The United States created the world’s first national park on March 1, 1872, when President Ulysses S. Grant signed legislation setting aside Yellowstone National Park in Wyoming. Before the century was out, the country had four more parks – General Grant (now Kings Canyon), Sequoia, and Yosemite in California, and Mount Rainier in Washington. By that time the idea of preserving stretches of wilderness was spreading to other countries.
Today the United States has the finest, most extensive system of national parks in the world. From the Thaddeus Kosciuszko National Memorial in Philadelphia (1/50 of an acre) to the Wrangell–St. Elias National Park and Preserve in Alaska (13 million acres), the National Park Service administers more than 84 million acres. The system includes about 400 parks, historic places, monuments, battlefields, preserves, and more. As the conservationist J. Horace McFarland observed, “The parks are the nation’s pleasure grounds and the nation’s restoring places. . . . [They] are an American idea. . . . These great parks are, in the highest degree, as they stand today, a sheer expression of democracy.”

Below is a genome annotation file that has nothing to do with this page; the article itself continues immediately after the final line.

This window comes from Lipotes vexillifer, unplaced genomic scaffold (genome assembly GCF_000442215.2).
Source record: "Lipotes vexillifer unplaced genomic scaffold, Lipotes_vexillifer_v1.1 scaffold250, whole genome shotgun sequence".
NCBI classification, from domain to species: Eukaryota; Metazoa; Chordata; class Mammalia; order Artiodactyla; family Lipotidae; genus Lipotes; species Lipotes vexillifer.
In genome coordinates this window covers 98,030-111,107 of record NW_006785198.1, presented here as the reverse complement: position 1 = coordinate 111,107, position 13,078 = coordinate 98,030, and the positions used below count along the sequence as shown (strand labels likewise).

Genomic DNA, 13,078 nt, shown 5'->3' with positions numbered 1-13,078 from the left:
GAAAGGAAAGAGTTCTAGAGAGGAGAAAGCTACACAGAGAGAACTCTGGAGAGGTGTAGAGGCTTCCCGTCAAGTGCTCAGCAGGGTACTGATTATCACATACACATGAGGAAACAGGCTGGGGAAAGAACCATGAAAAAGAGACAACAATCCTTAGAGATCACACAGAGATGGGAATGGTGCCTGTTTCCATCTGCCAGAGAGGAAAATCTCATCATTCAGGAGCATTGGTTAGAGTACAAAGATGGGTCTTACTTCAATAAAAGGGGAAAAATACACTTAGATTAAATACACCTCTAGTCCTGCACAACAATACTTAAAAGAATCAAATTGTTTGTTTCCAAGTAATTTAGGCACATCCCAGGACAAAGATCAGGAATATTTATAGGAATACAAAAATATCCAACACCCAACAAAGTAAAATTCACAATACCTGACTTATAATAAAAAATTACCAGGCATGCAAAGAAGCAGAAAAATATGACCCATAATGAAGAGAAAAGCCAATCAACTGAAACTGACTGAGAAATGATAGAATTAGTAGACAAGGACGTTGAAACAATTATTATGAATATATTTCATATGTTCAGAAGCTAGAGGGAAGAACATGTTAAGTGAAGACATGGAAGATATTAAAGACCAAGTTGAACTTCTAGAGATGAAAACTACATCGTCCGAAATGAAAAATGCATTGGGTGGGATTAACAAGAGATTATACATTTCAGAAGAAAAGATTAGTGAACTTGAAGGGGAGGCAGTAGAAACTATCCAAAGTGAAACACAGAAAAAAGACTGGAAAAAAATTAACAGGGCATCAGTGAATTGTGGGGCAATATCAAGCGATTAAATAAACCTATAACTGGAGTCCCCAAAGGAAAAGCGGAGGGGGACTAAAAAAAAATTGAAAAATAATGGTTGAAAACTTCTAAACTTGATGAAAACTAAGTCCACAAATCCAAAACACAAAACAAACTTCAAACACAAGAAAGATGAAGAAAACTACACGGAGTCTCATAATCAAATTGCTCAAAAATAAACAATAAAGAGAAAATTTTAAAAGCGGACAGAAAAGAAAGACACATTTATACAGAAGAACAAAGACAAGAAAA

Yellowstone, which lies mostly in the northwest corner of Wyoming but spills into Idaho and Montana, covers some 2.2 million acres that boast natural wonders such as petrified forests and bubbling pools of colored mud called paint pots, as well as wildlife such as elk, bison, and grizzly bears. The park contains more hot springs and geysers than any other area in the world.
In the first part of the nineteenth century, hunters and trappers returned from the region describing a place of “fire and brimstone” with boiling mud and trees made of rock, accounts at first dismissed as myths. After the Civil War, several expeditions confirmed the stories. Their reports of a surreal, spectacular landscape convinced the government to preserve the area as a giant public park.